This website uses cookies primarily for visitor analytics. Certain pages will ask you to fill in contact details to receive additional information. On these pages you have the option of having the site log your details for future visits. Indicating you want the site to remember your details will place a cookie on your device. To view our full cookie policy, please click here. You can also view it at any time by going to our Contact Us page.

Sponsored Article

Indian Army asks Defence Ministry to attribute responsibility for fatal Pulgaon ammunition depot blast

03 August 2017

In a letter to the Indian Defence Production Secretary, Army headquarters has asked for a final adjudication on responsibility for the extensive fire at India’s largest ammunition storage depot at Pulgaon in Maharashtra on May 31, 2016. The incident resulted in the deaths of two army officials, four defence security corps personnel and 13 defence fire safety staff.

Image: Youtube
Image: Youtube

According to a Press Trust of India (PTI) report in the Indian Express, the Indian Army has conveyed its serious concerns to the Defence Ministry over the Ordnance Factory Board’s failure to punish officials responsible for the incident, which saw a number of huge explosions and an extensive fire that burned for over 24 hours.

In the letter, seen by PTI, the Army said a Court of Inquiry had attributed the cause of the accident to exudation of highly explosive trinitrotoluene (TNT) from some of the 19,325 anti-tank mines stored at the site. The Court of Inquiry, which was conducted by the Army, attributed the cause of the exudation to lapses both by the manufacturer, the Ordnance Factory Board (OFB), and quality assurance agencies.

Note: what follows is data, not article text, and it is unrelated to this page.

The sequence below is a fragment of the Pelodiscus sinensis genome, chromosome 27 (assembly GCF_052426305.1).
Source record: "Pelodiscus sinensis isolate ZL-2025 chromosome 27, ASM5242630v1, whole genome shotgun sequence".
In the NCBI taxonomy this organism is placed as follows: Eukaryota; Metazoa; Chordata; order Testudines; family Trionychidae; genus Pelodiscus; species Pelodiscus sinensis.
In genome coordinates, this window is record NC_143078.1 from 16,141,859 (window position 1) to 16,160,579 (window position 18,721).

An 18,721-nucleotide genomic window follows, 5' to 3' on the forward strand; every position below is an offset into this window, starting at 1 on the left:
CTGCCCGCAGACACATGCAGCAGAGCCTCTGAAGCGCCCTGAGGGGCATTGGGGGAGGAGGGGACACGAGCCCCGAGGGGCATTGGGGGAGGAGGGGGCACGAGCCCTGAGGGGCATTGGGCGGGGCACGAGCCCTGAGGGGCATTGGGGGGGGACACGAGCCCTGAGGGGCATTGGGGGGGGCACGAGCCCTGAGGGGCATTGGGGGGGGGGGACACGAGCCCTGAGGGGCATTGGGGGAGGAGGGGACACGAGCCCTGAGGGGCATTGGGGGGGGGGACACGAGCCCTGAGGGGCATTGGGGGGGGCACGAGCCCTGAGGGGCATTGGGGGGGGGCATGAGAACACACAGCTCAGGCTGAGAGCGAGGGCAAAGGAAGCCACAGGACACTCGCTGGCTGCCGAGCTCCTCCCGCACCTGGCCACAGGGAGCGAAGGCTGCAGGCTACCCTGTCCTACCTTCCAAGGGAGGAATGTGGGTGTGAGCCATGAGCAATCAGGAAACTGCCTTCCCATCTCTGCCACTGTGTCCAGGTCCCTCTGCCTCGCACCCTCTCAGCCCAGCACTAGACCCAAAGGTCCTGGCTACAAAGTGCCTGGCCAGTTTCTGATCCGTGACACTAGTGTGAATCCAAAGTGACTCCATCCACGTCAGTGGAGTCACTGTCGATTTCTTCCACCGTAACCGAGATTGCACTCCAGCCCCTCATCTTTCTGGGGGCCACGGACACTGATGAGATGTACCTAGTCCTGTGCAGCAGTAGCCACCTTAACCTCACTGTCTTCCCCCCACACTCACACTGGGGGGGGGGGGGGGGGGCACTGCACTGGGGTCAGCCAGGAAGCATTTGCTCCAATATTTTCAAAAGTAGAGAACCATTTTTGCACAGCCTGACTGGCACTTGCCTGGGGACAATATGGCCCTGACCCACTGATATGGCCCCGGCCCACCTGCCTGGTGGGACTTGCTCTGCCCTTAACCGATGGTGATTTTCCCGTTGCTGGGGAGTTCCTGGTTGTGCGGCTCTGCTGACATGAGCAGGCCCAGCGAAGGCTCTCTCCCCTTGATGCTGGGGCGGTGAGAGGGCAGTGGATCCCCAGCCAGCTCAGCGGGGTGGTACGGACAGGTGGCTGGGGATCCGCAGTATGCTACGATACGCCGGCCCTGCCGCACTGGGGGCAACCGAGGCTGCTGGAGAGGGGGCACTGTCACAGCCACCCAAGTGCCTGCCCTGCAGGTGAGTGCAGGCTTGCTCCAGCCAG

The OFB operates 41 ordnance factories across the country and functions under the department of defence production of the ministry of defence. The mines were manufactured by the Ordnance Factory Chanda.

The Army said in the letter: “Fixing of accountability and traceability for the said accident is yet to be established by the OFB and the director general of quality assurance (DGQA) even one year after the accident.”

Official sources said there was criminal negligence on the part of certain officials as cited by the probe and sought immediate action against them. The sources said the High Energy Materials Research Laboratory (HEMRL) in Pune in 2012 had clearly called the quality of TNT in the anti-tank mines a safety hazard, but the OFB claimed these problems were a world-wide phenomenon.

Other sources said another factor that might have caused TNT to leak from the mine casings was the exceptionally hot weather in the area at the time.

India recorded higher than normal temperatures and drought conditions in many states in 2016. In late May, the country recorded its highest-ever temperature, 51 degrees Celsius, in the western state of Rajasthan. The previous record, also in Rajasthan, was 50.6 degrees in 1886.


More information...

Print this page | E-mail this page

CSA Sira Test